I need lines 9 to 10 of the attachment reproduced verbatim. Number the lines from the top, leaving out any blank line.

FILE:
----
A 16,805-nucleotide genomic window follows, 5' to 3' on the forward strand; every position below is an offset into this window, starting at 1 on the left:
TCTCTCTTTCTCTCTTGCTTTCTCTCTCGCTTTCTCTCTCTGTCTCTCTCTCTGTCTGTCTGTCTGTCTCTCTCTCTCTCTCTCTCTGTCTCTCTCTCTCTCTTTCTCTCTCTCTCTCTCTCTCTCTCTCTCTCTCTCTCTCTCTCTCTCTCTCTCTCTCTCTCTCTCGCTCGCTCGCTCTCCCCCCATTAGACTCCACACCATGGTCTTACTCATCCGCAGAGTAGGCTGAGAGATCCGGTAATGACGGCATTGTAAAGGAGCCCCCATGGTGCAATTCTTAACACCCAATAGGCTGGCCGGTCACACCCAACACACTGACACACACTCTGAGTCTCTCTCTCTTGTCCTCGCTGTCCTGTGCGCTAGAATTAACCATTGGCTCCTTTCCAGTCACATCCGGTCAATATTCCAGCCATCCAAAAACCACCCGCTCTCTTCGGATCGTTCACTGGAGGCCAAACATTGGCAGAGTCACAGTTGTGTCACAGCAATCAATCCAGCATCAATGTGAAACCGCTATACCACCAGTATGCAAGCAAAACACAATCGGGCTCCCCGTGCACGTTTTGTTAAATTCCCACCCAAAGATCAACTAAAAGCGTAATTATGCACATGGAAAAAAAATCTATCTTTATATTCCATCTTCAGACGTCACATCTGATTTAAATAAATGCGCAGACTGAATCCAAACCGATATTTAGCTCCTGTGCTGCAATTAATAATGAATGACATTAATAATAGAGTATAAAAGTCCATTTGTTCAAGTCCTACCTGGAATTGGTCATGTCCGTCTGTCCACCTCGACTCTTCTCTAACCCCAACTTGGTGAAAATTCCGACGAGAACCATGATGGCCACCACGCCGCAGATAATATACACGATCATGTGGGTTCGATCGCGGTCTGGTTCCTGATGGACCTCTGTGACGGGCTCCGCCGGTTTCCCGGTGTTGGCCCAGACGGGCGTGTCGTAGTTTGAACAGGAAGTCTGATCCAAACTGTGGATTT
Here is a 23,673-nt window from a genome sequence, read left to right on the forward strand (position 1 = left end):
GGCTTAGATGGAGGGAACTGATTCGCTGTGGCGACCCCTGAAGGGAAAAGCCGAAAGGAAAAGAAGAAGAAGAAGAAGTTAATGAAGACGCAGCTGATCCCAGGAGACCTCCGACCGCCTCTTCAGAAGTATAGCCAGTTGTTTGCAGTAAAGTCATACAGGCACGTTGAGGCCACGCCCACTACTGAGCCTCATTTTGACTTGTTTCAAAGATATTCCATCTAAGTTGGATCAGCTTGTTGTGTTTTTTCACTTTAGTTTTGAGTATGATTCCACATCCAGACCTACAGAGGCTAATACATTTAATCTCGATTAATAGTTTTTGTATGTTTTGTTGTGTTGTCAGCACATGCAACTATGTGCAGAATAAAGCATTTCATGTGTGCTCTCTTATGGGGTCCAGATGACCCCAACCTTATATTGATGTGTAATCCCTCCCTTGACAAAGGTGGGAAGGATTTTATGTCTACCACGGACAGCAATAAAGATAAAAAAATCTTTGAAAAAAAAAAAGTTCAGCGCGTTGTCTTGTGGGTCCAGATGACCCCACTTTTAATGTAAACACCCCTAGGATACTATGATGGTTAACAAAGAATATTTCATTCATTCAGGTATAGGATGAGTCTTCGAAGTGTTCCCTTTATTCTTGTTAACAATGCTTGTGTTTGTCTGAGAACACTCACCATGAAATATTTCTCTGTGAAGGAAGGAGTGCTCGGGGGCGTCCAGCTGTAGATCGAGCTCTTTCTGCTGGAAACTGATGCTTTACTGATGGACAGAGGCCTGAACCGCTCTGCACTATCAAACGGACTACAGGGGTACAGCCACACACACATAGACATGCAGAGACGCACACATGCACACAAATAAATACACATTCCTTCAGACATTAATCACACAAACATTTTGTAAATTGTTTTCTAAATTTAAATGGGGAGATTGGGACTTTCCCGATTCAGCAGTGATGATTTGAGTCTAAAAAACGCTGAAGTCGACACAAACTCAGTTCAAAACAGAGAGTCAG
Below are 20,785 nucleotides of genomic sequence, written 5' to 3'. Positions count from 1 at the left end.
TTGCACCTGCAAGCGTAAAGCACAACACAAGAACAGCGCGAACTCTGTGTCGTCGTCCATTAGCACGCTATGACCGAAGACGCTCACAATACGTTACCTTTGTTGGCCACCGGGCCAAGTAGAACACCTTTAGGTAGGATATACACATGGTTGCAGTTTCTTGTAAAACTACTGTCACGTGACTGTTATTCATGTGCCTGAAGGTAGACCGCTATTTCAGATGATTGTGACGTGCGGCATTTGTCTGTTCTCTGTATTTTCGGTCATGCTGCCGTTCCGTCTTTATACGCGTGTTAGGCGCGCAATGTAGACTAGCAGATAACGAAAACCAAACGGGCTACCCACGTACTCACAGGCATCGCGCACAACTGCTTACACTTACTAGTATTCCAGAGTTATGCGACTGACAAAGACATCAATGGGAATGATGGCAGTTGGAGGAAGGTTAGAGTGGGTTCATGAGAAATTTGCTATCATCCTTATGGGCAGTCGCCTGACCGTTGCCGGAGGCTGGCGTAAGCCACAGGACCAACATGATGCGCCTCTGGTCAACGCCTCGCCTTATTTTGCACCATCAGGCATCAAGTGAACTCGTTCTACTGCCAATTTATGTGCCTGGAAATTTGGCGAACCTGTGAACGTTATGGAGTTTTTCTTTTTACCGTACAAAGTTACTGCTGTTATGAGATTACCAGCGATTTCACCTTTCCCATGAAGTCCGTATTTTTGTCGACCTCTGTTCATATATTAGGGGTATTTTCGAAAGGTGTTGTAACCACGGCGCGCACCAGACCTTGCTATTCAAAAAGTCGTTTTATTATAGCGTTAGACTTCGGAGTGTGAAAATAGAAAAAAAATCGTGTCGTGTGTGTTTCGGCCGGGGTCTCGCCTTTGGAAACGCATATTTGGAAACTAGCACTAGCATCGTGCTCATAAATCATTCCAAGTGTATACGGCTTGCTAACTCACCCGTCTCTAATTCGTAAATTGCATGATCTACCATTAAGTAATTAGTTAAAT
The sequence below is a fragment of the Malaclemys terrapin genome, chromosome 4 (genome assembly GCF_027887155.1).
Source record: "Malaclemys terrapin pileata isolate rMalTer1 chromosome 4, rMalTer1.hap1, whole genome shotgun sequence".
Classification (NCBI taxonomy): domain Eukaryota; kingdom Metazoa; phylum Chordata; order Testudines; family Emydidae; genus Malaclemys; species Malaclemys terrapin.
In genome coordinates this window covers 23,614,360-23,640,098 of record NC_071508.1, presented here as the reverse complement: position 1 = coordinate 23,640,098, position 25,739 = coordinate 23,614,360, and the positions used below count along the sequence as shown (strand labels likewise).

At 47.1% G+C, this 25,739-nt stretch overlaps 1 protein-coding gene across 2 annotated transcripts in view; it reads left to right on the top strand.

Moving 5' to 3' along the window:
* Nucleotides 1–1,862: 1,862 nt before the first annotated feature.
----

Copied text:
Classification (NCBI taxonomy): domain Eukaryota; kingdom Metazoa; phylum Chordata; order Testudines; family Emydidae; genus Malaclemys; species Malaclemys terrapin.
In genome coordinates this window covers 23,614,360-23,640,098 of record NC_071508.1, presented here as the reverse complement: position 1 = coordinate 23,640,098, position 25,739 = coordinate 23,614,360, and the positions used below count along the sequence as shown (strand labels likewise).